Last updated:
May 24, 2024

Corporate Carbon Footprint

What is a Corporate Carbon Footprint?

A Corporate Carbon Footprint refers to the total amount of both direct and indirect Greenhouse Gas (GHGs) emissions by a company/organisation. It is generally measured in tons of carbon dioxide equivalent (CO2e), which factors in all GHG emissions associated with the business' operations. This includes Scope 1, Scope 2, and Scope 3 emissions.

Scope 1, 2, and 3 Emissions

  • Scope 1 Emissions: Direct emissions from sources owned or controlled by the entity.
  • Scope 2 Emissions: Indirect emissions from the generation of purchased energy sources.
  • Scope 3 Emissions: All other indirect emissions that occur in a company's value chain, including both upstream (e.g., purchased goods and services) and downstream (e.g., transportation and distribution, use of sold products) activities.

Scope 3 emissions generally make up the largest portion of a company’s emissions and are the most complex to work out. Even a large portion of companies in the DAX-40 struggle with reporting on their Scope 3 emissions, meaning that companies who manage to do this successfully really can stand out as sustainability leaders in their respective industries.

Importance of Measuring Corporate Carbon Footprint

Companies looking to fully understand their environmental impact need to begin with measuring their corporate carbon footprint. This helps uncover areas with room for emission reductions, and forms a critical step in developing an effective climate strategy. This can also inform external figures about the company's sustainability commitments, which can influence investor and consumer decisions.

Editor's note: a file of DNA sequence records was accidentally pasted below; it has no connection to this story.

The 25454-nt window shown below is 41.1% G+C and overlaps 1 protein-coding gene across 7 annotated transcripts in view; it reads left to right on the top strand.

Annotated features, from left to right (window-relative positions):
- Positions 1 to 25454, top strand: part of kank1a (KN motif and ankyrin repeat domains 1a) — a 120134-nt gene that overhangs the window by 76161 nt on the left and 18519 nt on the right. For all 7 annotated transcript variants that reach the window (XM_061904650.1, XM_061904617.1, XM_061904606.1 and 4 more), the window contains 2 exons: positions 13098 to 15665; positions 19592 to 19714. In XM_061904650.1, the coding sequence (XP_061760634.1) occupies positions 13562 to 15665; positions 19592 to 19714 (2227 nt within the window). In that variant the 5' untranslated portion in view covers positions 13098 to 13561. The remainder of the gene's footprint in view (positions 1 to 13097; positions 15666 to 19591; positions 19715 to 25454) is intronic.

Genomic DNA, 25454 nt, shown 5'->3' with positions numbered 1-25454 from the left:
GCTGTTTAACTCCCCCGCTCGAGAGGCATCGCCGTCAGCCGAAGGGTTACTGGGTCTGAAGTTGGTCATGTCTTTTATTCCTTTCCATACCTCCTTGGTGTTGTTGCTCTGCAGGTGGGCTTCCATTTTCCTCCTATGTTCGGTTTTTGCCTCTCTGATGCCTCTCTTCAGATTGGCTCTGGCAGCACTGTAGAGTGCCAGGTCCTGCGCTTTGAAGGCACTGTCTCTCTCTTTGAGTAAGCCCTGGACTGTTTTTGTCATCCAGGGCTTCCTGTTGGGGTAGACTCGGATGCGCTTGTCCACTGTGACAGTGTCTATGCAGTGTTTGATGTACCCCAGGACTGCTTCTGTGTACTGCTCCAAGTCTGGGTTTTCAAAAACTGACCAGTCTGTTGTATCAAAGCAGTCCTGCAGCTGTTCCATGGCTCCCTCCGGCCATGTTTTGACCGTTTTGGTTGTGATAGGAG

Strategies for Reduction and Management

Strategies to reduce a corporate carbon footprint include activities such as optimising energy efficiency, using more renewable energy, redesigning products & processes, and investing in carbon removals. In addition to this, setting science-based targets and maintaining transparent reporting and verification practices are both important practices for effective carbon footprint management.

Regulation Around Reducing Carbon Footprint

There are several layers of regulation affecting companies, including international agreements like the Paris Agreement, national and regional policies (such as carbon taxes and cap-and-trade systems), sector-specific regulations, and voluntary standards like the Science Based Targets initiative (SBTi). These regulations and standards vary by region and industry but collectively push for lower carbon emissions in corporate operations.

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